Cardozo JICL’s International Fashion Trends: The Business of International Fashion Law
I returned to NYC from Washington to attend the International Fashion Trends: The Business of International Fashion Law presented by Cardozo Journal of International and Comparative Law. The extremely engaging Ms. Barbara Kolsun (VP and General Counsel of Stuart Weitzman) moderated the symposium.
The first panel focused on achieving compliance in human rights in the fashion business. Jeffrey Goldfarb (G-III) and Howard Robbins (Proskauer) attended, with Greg Weisman (Ritolz Levy Sanders Chidekel & Fields) skyping in from Los Angeles. The panel discussed the problem of California laws and Prop 65 (a law holding manufacturers liable for a “toxic product”), a company’s liability and difficulties of accountability over the entire supply chain for a product, and compliance in both the digital and physical worlds in web accessibility initiative.
The next panel was: Navigating International Trade featuring Frances Hadley (Grunfeld, Desiderio, Lebowitz, Silverman & Klestadt), Guillermo Jimenez (Professor of International Trade at Fashion Institute of Technology), and Lee Sporn (Senior VP of Michael Kors). The issues of duty free costs, international enforcement, strict compliance of letters of credit, and the bribing government officials and the private sector were the key points of interest of the panel.
Panel 3 involved the legalities of international fashion modeling. Ali Grace Marquet (Deputy General Counsel of Wilhelmina International), Doreen Small (Golenbock Eisman Assor Bell & Peskoe), Michael Wildes (Wildes & Weinberg), and Theodore Max (Shepard, Mullin Richter & Hampton) touched on issues of models as contractors, immigration visas and the modeling industry, and the physical controversy around models (age and weight).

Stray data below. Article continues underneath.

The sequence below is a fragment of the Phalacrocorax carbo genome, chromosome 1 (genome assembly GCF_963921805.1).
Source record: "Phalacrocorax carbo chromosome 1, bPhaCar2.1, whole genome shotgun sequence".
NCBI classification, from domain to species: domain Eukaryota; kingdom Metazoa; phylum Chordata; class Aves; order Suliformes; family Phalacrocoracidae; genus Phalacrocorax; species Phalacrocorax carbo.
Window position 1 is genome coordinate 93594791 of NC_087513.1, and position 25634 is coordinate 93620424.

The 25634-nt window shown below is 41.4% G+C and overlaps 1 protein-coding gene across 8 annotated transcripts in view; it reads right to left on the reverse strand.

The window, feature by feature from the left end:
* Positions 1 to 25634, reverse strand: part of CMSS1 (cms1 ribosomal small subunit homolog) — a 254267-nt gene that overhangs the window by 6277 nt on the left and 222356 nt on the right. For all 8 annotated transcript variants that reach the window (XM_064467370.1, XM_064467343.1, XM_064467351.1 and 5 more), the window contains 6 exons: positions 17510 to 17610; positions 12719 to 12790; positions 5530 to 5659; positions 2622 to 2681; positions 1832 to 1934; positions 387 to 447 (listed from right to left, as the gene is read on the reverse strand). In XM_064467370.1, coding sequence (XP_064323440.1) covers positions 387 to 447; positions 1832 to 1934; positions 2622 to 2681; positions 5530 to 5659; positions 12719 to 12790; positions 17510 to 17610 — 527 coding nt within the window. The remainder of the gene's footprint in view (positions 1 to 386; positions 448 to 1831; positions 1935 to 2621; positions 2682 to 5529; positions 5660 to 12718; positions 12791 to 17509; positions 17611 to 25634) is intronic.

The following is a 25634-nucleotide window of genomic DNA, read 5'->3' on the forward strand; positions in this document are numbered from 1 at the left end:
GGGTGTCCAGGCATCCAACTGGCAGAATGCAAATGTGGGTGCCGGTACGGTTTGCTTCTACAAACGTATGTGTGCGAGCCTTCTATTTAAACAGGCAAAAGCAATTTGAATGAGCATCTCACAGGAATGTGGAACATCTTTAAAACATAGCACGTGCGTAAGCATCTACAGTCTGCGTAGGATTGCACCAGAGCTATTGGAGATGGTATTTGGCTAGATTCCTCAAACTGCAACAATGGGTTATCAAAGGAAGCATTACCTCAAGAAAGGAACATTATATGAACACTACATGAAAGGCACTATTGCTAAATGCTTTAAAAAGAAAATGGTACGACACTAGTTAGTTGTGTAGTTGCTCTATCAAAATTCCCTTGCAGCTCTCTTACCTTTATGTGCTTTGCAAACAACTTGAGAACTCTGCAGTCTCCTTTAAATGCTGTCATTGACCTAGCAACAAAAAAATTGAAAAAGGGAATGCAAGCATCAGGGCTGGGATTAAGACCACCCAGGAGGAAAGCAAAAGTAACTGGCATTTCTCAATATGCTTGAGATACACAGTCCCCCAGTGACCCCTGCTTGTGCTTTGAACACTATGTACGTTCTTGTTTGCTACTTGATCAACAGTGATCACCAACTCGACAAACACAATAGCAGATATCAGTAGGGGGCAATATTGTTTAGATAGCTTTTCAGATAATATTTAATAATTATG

The last panel included Jeff Trexler (Professor of Fashion Ethics at Fordham Law), Georgia Kalivas (Institute for Marketecology and Professor at Fashion Institute of Technology), Peter Fields (Ritholz Levy Sanders Chidekel & Fields), and Natalie Nixon (Professor at Philadelphia University). The panel delved into concepts of marketing of eco-friendly fashion, awareness, the costs, business development models, production, outsourcing, and effects of the economy. A video from www.global-standard.com accompanied the presentation -promoting a global standard for sustainable fashion.
Overall, the symposium provided strong discussion in the business aspect of fashion by law students, art students, lawyers, panelists, among others interested in the field. Ms. Kolsun was an extremely engaging moderator who was able to generate strong enthusiasm in the audience and panelists. It was fantastic to hear such a diverse group of professors, lawyers, business development directors speak about their interests and focuses in fashion law.